Thursday, November 27, 2008
Cujo (1983, Lewis Teague)
You can count on Dee Wallace Stone to act her head off.
In the era of 80s "Scream Queens" she was the most unlikely; the oldest, the classiest, the most legitimate actress. She fought beasts but didn't bare breasts. She was your mom. When desert cannibals struck, when pervert werewolves attacked, when maneating furballs showed up at the farm, when slimy penis head aliens were in your closet, Dee Wallace had your back once she was done shrieking and crying. First panicked, then striking with the fury of a woman whose offspring are in mortal danger. Damned if her histrionics didn't make you believe those puppets could bite, too.
Cujo is an underrated film on several accounts and especially for Wallace's finest hour as the mother besieged inside a broken down Pinto by a rabid St Bernard. The premise is a throwaway sick joke, a piano falling on an old lady. The storytelling amps up the stakes into their primal essence the way Spielberg's Duel did for road rage. 1983 also saw Stephen King adaptations from Carpenter and Cronenberg and even without the genre prestige, Lewis Teague affords the film a classy, novelistic pace. Subplots from the book are rearranged and parsed down cunningly. Wallace's extramarital affair and Cujo's rapidly worsening foamy mouth are contrasted even better on film than the book was able to do in print. Elmer Bernstein's score is typically fantastic.
The first death does not even occur until halfway through the runtime, at which point the rollercoaster drops from the top of the hill. Pure class. Stephen King's trash paradoxically necessitates a touch of class for any successful film. His personal stab at pure trash delerium, Maximum Overdrive, could only last through the first act before running out of steam and trying to make you care about a romance.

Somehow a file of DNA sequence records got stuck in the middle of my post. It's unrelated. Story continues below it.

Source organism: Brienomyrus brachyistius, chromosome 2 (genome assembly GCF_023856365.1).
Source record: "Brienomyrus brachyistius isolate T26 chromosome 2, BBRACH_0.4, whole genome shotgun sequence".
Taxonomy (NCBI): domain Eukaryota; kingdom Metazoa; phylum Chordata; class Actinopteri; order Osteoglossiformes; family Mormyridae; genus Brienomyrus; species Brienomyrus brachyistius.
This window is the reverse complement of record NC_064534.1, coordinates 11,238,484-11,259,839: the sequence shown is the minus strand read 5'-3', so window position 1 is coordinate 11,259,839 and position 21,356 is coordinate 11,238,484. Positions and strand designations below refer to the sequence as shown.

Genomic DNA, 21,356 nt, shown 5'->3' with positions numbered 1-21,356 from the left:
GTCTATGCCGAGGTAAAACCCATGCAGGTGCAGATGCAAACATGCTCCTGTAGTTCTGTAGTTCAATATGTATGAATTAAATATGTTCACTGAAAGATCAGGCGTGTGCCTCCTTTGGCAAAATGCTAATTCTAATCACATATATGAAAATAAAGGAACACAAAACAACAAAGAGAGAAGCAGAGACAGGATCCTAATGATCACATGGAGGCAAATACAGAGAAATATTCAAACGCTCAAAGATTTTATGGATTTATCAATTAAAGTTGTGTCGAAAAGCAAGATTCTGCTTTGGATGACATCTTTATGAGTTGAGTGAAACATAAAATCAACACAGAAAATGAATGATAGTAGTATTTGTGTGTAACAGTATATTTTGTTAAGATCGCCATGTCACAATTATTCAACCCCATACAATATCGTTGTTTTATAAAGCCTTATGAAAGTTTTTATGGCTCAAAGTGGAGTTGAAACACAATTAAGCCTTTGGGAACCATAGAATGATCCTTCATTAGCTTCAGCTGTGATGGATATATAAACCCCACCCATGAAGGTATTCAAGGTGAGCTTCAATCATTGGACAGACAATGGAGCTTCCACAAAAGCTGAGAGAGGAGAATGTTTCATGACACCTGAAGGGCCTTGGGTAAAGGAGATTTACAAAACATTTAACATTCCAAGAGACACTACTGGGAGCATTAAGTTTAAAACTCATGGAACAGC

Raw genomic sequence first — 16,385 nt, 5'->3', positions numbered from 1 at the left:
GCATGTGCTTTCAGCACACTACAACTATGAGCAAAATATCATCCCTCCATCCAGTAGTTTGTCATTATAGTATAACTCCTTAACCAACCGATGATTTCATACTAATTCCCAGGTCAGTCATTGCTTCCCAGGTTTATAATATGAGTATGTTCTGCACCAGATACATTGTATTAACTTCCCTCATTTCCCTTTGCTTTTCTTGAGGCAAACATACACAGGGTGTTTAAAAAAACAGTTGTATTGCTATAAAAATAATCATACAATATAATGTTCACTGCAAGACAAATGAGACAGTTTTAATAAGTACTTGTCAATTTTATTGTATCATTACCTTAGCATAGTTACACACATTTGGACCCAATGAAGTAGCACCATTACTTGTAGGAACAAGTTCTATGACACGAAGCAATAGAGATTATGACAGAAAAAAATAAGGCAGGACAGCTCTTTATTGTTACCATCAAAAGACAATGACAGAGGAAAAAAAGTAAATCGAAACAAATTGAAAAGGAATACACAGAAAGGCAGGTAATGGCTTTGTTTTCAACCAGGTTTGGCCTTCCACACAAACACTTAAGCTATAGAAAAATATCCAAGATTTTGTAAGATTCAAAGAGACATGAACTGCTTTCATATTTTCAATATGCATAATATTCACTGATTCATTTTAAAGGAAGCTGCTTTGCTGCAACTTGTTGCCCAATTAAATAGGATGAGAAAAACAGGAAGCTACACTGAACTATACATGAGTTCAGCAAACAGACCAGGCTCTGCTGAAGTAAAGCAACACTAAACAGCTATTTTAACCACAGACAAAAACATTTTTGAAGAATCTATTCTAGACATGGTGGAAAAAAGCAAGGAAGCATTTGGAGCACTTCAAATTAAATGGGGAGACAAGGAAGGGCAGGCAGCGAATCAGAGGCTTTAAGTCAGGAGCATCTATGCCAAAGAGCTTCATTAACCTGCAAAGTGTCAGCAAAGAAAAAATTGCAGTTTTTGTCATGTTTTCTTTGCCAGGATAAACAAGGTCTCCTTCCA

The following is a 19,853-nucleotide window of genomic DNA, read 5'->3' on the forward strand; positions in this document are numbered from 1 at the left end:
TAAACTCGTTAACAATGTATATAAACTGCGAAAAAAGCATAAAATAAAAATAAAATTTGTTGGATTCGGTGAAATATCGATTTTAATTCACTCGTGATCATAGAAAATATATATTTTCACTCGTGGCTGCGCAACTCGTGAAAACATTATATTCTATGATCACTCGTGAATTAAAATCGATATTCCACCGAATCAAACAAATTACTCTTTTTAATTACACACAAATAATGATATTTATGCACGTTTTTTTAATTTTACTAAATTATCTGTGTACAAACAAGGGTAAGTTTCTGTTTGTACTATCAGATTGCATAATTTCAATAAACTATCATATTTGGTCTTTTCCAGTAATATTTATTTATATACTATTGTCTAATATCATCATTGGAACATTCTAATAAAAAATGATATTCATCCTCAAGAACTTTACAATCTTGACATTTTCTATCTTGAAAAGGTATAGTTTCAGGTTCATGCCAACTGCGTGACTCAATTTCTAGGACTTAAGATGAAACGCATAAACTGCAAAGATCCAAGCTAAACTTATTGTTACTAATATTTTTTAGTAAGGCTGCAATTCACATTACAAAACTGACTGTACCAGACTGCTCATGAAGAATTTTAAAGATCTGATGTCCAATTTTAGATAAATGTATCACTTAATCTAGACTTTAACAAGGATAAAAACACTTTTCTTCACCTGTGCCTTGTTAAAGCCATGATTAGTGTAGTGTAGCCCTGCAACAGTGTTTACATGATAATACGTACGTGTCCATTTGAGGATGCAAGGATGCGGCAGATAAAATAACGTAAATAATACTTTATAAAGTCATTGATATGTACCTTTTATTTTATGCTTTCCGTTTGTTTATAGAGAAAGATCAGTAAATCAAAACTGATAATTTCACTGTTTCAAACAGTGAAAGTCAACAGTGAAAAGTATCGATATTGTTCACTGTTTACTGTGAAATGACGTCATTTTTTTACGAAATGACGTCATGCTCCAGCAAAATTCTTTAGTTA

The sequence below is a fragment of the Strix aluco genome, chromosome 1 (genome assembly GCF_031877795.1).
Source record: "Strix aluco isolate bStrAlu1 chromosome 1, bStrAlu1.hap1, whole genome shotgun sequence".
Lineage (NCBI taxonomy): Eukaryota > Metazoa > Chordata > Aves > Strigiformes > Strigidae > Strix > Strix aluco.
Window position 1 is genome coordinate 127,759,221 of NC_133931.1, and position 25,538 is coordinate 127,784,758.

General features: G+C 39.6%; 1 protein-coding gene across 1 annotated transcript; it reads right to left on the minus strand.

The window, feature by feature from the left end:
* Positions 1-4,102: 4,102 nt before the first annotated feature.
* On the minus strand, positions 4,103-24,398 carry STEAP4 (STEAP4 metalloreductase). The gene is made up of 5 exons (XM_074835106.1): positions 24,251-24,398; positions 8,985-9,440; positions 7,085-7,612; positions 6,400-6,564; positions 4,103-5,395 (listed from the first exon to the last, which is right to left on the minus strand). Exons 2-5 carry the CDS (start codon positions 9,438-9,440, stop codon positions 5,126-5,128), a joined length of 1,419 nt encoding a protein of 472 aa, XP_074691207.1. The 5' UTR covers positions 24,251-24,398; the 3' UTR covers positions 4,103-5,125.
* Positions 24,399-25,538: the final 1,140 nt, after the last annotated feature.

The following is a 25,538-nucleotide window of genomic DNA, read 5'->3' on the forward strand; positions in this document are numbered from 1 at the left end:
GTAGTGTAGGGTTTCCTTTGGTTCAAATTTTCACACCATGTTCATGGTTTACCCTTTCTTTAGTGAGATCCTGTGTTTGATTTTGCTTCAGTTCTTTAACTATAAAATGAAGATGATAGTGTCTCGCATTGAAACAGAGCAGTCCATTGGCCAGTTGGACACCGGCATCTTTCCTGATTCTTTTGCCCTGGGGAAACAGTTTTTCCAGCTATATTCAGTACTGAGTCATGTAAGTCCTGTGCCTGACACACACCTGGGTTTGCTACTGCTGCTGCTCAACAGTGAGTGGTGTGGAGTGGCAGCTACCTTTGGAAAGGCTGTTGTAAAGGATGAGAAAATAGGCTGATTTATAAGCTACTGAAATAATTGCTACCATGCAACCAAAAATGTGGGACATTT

Cujo is maybe the most concise King novel ever, with only six main characters and a dog. At the heart of the story there is merely a family unit in danger, first by betrayal and then by the teeth of ol' Cooj. Except that's not grand enough for King in the novel; the dog may actually be posessed by the spirit of The Castle Rock Killer, last seen in The Dead Zone and now speaking to Wallace's son as a malevolent boogeyman in his closet. The first few chapters that illustrate young Tad's fear of the dark, and his room, and the sadistic nature of evil that children comprehend on a gut level when they begin to have nightmares are easily the best of the book. They're the only part that Teague couldn't do better in live action, and are relegated to a disarmingly cute scene in which Tad runs to bed after turning the lights out. It's a bit heavy to shoehorn into a story about a rabid dog, less logical than the ghostly allusions around the living car Christine (which Carpenter excised from his film out of convenience - it's more fun not to know. This quintessential King theme would get its full exercise a couple years later with IT.
Oh yeah, the kid dies in the book. The dark forces from the impenetrable beyond win. King never receieved so much hate mail in his life!
Teague never had much of a career. All anyone remembers him for is this and his other creature feature, the John Sayles-penned Alligator, which isn't half as good as this. His biggest commercial success, Navy SEALS, is admired mostly by illiterates.
Sayles also penned The Howling and years later, Dee Wallace appeared in Alligator II: The Mutation. What does it all mean? For one brief and shining moment, the perfect director met the perfect actor for the perfect project. Shame no one noticed.
Who Let The Dog Out?
- brilliant DVD reissue tagline